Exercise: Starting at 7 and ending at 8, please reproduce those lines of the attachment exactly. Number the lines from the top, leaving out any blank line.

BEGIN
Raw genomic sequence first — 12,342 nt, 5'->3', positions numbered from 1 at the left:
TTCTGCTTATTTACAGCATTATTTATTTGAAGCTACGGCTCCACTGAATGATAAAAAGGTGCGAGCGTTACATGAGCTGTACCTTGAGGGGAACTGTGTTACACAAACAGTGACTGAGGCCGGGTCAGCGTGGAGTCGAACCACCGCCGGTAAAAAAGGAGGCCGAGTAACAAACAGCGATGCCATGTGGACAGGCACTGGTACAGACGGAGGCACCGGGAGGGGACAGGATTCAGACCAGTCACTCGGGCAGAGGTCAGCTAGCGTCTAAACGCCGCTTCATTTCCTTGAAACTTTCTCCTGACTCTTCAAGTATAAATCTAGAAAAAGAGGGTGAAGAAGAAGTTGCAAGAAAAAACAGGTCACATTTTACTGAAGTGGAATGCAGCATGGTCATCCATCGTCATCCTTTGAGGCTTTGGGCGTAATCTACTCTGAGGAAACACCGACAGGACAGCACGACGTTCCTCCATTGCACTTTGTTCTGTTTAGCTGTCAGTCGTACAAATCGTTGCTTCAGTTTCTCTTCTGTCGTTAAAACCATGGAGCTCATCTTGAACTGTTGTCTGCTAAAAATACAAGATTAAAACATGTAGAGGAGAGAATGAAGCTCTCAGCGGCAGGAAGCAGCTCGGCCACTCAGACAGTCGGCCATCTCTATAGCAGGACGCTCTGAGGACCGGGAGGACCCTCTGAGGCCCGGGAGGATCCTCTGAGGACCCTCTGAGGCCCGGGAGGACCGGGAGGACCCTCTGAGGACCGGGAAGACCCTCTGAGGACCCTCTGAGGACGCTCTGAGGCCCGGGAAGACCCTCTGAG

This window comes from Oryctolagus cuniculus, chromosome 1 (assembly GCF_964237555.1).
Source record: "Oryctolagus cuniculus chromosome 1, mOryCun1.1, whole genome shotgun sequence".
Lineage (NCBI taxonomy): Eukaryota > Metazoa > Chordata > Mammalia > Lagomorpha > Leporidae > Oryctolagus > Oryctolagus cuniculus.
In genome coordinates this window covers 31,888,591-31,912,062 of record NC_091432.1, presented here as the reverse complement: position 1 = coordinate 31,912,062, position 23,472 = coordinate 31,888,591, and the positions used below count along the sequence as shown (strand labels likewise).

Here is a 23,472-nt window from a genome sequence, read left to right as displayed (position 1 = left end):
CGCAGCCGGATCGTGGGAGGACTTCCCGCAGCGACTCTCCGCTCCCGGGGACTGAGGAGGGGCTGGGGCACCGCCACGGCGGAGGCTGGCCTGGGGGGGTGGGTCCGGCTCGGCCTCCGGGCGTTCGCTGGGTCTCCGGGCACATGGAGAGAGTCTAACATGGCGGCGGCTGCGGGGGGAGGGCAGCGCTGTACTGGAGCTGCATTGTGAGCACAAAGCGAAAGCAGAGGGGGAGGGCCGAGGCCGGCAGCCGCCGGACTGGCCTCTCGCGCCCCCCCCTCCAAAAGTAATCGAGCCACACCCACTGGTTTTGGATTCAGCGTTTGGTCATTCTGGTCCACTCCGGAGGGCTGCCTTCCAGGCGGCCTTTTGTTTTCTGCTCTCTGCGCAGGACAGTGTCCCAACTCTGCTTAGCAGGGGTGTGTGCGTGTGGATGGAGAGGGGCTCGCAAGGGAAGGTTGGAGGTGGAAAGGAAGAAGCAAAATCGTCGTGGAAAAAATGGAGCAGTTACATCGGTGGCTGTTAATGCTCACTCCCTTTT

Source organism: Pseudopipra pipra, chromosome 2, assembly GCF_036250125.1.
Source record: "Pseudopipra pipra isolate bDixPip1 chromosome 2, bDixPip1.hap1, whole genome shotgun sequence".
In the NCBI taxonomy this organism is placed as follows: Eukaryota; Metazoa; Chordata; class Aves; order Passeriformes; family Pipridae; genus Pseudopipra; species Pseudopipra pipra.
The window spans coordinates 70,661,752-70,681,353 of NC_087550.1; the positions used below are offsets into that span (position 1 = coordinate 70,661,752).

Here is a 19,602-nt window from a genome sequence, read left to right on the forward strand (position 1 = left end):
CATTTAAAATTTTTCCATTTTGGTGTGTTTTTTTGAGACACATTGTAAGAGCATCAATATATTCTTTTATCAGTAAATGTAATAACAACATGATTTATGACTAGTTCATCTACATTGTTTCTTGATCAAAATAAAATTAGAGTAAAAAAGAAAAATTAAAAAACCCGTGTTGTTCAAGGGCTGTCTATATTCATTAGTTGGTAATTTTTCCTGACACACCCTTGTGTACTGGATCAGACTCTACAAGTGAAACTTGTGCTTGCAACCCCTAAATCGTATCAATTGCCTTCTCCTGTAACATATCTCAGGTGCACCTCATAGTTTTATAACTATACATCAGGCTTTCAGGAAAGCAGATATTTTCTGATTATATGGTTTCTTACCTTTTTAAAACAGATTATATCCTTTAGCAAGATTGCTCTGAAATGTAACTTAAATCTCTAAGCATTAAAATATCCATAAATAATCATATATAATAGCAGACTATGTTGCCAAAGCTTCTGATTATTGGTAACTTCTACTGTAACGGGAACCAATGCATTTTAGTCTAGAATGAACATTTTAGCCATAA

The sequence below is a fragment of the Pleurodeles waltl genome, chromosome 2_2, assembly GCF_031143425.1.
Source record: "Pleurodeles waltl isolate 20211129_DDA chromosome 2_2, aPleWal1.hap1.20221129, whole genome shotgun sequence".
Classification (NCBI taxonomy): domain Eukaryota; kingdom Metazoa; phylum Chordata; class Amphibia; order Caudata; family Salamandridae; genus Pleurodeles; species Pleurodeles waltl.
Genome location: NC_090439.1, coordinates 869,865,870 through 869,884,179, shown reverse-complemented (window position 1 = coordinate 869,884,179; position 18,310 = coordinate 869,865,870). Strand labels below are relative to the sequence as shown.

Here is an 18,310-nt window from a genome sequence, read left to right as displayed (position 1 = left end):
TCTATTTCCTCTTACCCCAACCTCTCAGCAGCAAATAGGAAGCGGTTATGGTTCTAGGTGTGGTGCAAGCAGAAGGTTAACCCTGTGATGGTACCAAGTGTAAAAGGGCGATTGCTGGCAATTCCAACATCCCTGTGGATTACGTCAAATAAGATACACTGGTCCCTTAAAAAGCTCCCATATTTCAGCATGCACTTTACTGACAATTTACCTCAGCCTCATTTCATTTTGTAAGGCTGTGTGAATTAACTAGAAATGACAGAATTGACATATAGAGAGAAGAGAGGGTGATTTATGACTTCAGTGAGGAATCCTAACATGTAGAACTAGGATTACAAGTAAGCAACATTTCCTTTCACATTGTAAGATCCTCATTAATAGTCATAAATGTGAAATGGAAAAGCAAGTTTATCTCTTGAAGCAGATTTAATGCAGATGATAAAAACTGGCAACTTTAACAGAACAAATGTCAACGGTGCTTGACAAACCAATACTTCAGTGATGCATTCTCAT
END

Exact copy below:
Here is a 23,472-nt window from a genome sequence, read left to right as displayed (position 1 = left end):
CGCAGCCGGATCGTGGGAGGACTTCCCGCAGCGACTCTCCGCTCCCGGGGACTGAGGAGGGGCTGGGGCACCGCCACGGCGGAGGCTGGCCTGGGGGGGTGGGTCCGGCTCGGCCTCCGGGCGTTCGCTGGGTCTCCGGGCACATGGAGAGAGTCTAACATGGCGGCGGCTGCGGGGGGAGGGCAGCGCTGTACTGGAGCTGCATTGTGAGCACAAAGCGAAAGCAGAGGGGGAGGGCCGAGGCCGGCAGCCGCCGGACTGGCCTCTCGCGCCCCCCCCTCCAAAAGTAATCGAGCCACACCCACTGGTTTTGGATTCAGCGTTTGGTCATTCTGGTCCACTCCGGAGGGCTGCCTTCCAGGCGGCCTTTTGTTTTCTGCTCTCTGCGCAGGACAGTGTCCCAACTCTGCTTAGCAGGGGTGTGTGCGTGTGGATGGAGAGGGGCTCGCAAGGGAAGGTTGGAGGTGGAAAGGAAGAAGCAAAATCGTCGTGGAAAAAATGGAGCAGTTACATCGGTGGCTGTTAATGCTCACTCCCTTTT